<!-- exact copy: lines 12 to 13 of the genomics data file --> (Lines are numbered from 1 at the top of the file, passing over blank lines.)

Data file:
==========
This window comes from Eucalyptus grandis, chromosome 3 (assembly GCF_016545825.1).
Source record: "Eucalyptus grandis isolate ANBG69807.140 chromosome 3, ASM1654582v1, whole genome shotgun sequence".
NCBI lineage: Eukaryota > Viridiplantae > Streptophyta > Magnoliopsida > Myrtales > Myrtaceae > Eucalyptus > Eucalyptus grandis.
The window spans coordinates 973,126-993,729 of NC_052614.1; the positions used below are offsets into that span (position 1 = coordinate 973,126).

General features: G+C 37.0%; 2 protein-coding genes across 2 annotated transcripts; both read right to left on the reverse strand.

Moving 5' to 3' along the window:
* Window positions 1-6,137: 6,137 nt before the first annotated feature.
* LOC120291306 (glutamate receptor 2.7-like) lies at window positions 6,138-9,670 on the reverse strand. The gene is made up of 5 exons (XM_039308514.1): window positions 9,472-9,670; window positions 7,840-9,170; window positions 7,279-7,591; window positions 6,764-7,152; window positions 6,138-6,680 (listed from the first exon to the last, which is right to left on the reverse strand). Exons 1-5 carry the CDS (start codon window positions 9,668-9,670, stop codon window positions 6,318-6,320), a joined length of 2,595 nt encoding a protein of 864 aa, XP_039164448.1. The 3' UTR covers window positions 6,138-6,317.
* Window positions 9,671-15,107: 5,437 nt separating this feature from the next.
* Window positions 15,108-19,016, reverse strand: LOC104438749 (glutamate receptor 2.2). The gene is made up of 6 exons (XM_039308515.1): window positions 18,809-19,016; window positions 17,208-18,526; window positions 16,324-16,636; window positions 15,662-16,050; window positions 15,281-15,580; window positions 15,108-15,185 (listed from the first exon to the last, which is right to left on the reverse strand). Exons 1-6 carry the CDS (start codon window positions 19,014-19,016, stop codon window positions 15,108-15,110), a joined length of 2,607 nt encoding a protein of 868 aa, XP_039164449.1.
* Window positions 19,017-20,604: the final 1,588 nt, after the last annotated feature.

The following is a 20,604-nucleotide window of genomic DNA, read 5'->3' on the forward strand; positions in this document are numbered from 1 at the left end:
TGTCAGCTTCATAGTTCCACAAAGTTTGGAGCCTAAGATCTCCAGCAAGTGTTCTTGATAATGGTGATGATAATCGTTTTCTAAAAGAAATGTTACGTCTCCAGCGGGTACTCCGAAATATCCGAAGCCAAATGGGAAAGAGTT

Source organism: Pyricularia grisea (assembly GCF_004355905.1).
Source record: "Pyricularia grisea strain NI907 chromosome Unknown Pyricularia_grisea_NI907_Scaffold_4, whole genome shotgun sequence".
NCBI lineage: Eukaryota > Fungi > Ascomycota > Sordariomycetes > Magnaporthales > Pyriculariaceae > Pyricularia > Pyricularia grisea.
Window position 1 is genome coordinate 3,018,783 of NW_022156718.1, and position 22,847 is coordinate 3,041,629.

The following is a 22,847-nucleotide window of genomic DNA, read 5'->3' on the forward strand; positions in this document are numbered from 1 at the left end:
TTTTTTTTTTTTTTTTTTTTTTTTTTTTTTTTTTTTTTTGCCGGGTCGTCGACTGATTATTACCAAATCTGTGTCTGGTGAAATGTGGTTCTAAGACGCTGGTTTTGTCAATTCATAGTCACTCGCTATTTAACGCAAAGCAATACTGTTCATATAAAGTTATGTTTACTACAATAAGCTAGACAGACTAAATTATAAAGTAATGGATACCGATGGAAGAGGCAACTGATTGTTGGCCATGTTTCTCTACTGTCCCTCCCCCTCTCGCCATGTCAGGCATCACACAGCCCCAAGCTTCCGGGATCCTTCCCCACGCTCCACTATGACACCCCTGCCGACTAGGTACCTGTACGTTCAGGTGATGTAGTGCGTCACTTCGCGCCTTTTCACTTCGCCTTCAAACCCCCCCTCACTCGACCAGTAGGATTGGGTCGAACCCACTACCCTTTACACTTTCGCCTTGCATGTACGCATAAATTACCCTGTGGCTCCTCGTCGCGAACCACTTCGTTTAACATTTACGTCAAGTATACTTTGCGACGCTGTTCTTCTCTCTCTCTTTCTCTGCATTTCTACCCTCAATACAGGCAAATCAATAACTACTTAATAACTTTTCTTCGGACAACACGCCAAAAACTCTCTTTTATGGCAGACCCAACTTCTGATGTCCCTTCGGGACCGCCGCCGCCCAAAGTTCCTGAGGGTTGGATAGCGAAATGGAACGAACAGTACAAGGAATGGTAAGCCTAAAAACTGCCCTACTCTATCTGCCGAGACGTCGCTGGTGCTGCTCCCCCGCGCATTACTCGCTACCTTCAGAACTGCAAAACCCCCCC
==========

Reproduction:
The following is a 20,604-nucleotide window of genomic DNA, read 5'->3' on the forward strand; positions in this document are numbered from 1 at the left end:
TGTCAGCTTCATAGTTCCACAAAGTTTGGAGCCTAAGATCTCCAGCAAGTGTTCTTGATAATGGTGATGATAATCGTTTTCTAAAAGAAATGTTACGTCTCCAGCGGGTACTCCGAAATATCCGAAGCCAAATGGGAAAGAGTT